Rejection hurts. A lot. But we get to choose whether we will hold this knife by the blade or the handle. Back in 1888, G. Campbell Morgan was one of 150 young men who applied for entrance to the Wesleyan ministry. He passed the doctrinal examinations, but then he had to preach a trial sermon.
In the large auditorium were three ministers and 75 others who came to listen. When G. Campbell Morgan stepped into the pulpit, the size of the room and the critical eyes of his audience caused him to stumble through his sermon. Two weeks later, Morgan found his name among the 105 rejected for the ministry that year.
The dejected, young preacher wired to his father one word, ‘Rejected,’ and sat down to write in his diary, “Very dark everything seems. Still, He knoweth best.”
The reply from Morgan’s father came back quickly: “Rejected on earth. Accepted in Heaven. Dad.”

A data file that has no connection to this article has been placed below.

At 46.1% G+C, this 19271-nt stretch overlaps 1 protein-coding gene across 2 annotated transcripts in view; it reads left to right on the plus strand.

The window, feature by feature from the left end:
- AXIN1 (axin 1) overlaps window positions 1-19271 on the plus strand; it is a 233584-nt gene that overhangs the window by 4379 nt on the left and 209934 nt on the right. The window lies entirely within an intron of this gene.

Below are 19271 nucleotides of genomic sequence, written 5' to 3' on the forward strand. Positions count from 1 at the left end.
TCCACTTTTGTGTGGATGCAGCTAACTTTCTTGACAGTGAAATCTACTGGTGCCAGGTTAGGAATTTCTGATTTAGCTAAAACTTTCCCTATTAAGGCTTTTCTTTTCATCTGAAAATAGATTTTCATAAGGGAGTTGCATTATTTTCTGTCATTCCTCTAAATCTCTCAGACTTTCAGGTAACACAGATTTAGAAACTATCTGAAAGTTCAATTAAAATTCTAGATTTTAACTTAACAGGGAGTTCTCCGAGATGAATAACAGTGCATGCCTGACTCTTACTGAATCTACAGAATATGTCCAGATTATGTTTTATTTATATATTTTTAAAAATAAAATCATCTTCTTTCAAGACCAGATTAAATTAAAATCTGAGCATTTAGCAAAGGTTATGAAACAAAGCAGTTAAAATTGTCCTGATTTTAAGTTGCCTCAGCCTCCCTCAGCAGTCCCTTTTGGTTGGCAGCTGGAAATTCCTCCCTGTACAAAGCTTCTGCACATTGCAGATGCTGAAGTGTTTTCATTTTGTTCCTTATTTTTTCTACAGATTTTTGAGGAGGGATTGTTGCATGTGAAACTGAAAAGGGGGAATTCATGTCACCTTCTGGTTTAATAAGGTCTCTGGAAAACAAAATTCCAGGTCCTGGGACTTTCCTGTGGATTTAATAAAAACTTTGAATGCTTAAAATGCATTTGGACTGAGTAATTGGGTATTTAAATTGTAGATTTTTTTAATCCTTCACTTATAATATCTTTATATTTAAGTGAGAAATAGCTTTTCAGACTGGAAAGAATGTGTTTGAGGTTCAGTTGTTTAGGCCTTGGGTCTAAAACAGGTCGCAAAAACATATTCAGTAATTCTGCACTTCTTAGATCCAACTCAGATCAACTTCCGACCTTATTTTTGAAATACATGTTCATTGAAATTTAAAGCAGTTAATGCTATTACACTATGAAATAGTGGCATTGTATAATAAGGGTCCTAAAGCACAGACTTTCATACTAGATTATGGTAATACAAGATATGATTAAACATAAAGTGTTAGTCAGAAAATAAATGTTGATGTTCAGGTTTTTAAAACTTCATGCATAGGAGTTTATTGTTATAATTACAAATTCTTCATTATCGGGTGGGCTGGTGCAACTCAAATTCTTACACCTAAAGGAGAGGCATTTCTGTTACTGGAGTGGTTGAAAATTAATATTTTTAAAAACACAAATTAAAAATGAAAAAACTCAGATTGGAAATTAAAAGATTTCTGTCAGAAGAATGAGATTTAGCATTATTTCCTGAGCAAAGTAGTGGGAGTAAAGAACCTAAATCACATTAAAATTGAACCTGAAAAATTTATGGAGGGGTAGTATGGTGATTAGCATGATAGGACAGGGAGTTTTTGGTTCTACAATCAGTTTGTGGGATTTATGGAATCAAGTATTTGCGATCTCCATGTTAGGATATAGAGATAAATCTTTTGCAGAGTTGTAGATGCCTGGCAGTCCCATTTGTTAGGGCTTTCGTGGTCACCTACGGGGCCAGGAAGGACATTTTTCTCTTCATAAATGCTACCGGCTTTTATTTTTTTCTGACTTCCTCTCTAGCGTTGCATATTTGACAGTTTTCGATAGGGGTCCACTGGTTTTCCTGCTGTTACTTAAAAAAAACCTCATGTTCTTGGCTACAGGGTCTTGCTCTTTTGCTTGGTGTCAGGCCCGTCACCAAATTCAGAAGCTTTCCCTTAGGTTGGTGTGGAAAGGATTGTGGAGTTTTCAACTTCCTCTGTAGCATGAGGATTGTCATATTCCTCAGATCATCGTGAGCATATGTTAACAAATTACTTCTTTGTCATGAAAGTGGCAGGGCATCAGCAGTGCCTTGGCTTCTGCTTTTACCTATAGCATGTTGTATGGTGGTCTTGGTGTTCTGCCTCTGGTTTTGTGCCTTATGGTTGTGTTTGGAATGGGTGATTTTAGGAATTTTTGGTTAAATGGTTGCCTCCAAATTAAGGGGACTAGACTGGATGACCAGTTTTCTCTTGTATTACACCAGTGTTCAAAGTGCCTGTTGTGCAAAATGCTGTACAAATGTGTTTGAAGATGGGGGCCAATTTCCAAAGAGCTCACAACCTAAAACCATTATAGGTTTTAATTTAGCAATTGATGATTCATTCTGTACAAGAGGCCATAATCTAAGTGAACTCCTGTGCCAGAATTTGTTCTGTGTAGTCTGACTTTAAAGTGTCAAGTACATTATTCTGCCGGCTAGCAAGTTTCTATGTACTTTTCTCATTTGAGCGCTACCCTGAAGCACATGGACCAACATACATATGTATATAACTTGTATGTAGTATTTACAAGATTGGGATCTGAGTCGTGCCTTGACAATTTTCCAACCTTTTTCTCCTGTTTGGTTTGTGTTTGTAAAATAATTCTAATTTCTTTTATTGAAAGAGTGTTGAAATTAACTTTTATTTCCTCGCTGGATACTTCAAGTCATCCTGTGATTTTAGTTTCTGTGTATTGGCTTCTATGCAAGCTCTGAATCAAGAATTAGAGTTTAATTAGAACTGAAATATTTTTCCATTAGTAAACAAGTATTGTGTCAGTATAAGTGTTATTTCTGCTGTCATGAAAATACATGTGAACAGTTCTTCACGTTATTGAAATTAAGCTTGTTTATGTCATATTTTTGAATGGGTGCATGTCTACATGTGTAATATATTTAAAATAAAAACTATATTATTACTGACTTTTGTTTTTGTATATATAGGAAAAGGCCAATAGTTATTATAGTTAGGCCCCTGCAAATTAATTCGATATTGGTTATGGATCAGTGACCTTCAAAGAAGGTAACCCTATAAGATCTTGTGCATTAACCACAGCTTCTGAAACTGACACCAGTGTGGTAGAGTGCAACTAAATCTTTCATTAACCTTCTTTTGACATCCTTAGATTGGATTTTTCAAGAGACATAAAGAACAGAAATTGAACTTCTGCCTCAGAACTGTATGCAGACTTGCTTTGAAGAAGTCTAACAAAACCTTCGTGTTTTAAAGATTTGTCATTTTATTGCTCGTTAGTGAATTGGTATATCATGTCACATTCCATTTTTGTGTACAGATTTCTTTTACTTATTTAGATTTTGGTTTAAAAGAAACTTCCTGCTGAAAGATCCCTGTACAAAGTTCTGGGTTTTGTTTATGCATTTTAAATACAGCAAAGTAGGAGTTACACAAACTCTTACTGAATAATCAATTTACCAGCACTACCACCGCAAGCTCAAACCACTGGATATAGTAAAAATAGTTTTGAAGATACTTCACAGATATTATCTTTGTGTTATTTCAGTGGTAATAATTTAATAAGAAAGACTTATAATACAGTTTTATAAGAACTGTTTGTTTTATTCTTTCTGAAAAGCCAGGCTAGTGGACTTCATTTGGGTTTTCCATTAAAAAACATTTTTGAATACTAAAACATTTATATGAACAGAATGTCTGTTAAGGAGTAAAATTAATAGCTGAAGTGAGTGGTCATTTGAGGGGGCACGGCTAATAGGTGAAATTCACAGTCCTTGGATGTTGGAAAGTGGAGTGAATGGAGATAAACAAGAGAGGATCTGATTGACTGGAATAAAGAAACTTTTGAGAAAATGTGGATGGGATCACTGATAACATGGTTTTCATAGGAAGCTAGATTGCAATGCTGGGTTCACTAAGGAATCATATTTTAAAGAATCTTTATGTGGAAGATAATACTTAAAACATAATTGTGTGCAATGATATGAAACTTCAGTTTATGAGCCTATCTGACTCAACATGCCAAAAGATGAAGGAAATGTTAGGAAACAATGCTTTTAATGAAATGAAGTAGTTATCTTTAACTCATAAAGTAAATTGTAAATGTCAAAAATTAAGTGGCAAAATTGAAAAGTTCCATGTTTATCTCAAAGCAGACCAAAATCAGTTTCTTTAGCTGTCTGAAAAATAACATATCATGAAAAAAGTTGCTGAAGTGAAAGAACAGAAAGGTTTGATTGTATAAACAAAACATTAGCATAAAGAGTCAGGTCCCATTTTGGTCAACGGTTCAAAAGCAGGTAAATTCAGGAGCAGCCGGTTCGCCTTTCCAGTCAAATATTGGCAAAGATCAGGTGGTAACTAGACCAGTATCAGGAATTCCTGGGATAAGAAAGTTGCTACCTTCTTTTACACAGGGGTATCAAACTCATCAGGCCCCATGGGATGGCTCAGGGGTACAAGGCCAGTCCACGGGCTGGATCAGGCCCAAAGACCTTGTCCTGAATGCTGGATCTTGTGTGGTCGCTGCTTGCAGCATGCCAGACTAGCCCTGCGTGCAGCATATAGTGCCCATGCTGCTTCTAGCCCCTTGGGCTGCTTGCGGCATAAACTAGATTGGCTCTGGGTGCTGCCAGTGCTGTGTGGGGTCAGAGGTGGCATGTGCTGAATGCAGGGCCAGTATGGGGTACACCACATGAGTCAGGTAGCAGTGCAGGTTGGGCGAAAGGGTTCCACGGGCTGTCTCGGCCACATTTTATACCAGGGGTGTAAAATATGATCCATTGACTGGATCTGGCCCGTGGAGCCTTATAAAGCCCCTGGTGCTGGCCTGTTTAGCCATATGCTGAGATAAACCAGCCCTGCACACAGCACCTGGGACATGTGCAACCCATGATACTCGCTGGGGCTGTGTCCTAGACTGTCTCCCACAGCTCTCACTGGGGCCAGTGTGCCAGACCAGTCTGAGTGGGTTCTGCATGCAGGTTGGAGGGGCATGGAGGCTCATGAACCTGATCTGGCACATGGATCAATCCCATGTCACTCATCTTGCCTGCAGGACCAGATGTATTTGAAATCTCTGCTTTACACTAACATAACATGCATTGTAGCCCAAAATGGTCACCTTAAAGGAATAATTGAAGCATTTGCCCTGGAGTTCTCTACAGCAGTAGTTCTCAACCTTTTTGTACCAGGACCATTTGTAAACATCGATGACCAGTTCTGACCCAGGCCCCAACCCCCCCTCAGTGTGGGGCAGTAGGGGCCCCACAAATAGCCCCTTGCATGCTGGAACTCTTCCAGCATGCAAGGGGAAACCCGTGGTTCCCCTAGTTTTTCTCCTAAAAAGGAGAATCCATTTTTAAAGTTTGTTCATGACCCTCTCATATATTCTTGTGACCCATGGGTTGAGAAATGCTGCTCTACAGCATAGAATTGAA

Later, Morgan said about the event: “God said to me in the weeks of loneliness and darkness that followed, ‘I want you to cease making plans for yourself, and let Me plan your life.’” G. Campbell Morgan did just that, and God blessed him with a fruitful ministry.
In the midst of rejection, defeat, and loss, God’s purpose for us is always bigger than our pain. God used G. Campbell Morgan’s rejection to teach him to trust Him with his future. He may use it to teach us the same thing. Rejection often causes us to redirect our course — and we may find God has another opportunity waiting for us down the road which is even better. We may never understand all the details behind it, and it may shake us to our core because of our emotional attachment to the people or circumstances involved. Still, we can cling to the truth that God knows best.
Has rejection left you feeling discouraged? Maybe you have been rejected by a close friend or family member or by people in your own church. God knows your pain. Trust Him with your future, and follow Him faithfully to the next opportunity He sends your way.
Devotional by Dr. James A. Scudder